In an unnamed industrial city in Israel, Eddie (Halil Elohev) and Rosy (Johnny Peterson), junior high vandals who’ve been friends since they were little boys, realize they’re in competition for the affections of Clara (Lucy Dubinchik), a classmate with precognitive ability who’s the pawn in a scam they’ve instigated to ace quizzes (1996). Clara’s mysterious power and wacky family could easily have been the subject of a pretentiously bizarre narrative bereft of meaning and realism, but this story of teenage romance, compulsive rebelliousness, and preapocalyptic anxiety seamlessly integrates its realistic and hyperbolic elements. Directors Ari Folman and Ori Sivan–who based their screenplay on a novel by Pavel Kohout, which is based on a screenplay by Jelena Machinova–seem to know precisely when to go over the top and when to exercise restraint: the ordinary and the fantastic are equally evocative. Even reflexive references, as when the characters go or just talk about going to the movies, consistently find the sweet spot between imperceptible and obligatory, and the cinematic poetry that results is way beyond magical realism. This is a feel-good movie that does much more than just exploit fears of disaster and destruction to heighten the poignancy of a fairy tale–it acknowledges the role of rational pessimism in the human ability to derive joy from existence. Facets Multimedia Center, 1517 W. Fullerton, Friday, May 9, 7:00 and 9:00; Saturday and Sunday, May 10 and 11, 1:00, 3:00, 5:00, 7:00, and 9:00; and Monday through Thursday, May 12 through 15, 7:00 and 9:00; 773-281-4114.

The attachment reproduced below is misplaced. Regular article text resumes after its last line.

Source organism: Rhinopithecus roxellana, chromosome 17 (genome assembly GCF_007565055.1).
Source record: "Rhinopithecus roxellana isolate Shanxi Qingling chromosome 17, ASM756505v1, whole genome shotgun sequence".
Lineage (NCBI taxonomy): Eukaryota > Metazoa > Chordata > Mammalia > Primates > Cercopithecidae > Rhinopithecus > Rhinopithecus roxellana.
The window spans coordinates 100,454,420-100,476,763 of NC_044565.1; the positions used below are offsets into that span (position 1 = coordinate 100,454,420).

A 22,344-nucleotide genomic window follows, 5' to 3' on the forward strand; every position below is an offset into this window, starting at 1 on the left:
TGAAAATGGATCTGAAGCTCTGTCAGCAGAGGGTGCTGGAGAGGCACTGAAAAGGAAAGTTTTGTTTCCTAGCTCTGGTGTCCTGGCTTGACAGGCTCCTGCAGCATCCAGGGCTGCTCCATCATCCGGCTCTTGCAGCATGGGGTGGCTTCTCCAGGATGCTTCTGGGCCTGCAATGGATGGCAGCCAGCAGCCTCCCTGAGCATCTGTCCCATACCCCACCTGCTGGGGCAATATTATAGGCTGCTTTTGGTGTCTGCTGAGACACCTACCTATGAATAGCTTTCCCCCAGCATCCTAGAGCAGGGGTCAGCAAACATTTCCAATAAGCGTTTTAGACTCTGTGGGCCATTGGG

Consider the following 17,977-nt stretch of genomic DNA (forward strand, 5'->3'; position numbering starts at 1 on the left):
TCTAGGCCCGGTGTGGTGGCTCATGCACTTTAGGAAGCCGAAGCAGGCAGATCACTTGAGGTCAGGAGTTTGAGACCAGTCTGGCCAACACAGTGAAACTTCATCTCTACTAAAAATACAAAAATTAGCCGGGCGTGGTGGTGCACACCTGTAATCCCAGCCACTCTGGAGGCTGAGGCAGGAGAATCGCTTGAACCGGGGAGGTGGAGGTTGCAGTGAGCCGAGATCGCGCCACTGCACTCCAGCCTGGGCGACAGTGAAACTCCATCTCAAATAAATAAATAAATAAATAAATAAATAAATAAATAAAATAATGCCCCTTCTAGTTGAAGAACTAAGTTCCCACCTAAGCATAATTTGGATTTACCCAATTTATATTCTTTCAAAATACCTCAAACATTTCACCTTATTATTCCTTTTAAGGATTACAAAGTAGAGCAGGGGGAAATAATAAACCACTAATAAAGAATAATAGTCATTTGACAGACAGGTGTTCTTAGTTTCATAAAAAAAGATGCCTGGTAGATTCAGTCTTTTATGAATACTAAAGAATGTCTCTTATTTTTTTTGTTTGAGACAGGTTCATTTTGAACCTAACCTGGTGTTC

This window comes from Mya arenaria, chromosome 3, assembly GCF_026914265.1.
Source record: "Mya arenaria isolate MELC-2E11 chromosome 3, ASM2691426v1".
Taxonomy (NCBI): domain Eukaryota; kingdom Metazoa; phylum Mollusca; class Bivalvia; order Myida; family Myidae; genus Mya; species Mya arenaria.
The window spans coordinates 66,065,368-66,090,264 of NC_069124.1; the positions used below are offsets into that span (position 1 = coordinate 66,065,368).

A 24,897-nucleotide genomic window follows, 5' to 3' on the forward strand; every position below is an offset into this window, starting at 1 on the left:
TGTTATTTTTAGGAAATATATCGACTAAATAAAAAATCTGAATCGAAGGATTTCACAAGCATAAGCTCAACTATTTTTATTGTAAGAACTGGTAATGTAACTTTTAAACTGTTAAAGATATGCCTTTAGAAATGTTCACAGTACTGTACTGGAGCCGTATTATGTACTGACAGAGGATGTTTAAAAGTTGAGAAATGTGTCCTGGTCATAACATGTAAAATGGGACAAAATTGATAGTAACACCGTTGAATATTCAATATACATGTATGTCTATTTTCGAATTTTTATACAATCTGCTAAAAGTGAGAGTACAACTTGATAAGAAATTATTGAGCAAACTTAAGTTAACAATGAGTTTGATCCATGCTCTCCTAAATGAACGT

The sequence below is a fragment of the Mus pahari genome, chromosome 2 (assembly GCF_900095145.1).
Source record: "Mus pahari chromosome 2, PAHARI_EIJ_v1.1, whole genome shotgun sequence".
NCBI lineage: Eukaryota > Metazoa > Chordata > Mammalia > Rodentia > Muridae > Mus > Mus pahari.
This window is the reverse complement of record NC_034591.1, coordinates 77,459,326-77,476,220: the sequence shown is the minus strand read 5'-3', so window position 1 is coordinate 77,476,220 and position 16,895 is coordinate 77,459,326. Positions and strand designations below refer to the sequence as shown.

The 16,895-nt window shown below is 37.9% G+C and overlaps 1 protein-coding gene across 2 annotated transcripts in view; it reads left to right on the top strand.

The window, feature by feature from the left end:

Art accompanying story in printed newspaper (not available in this archive): Uncredited Photo.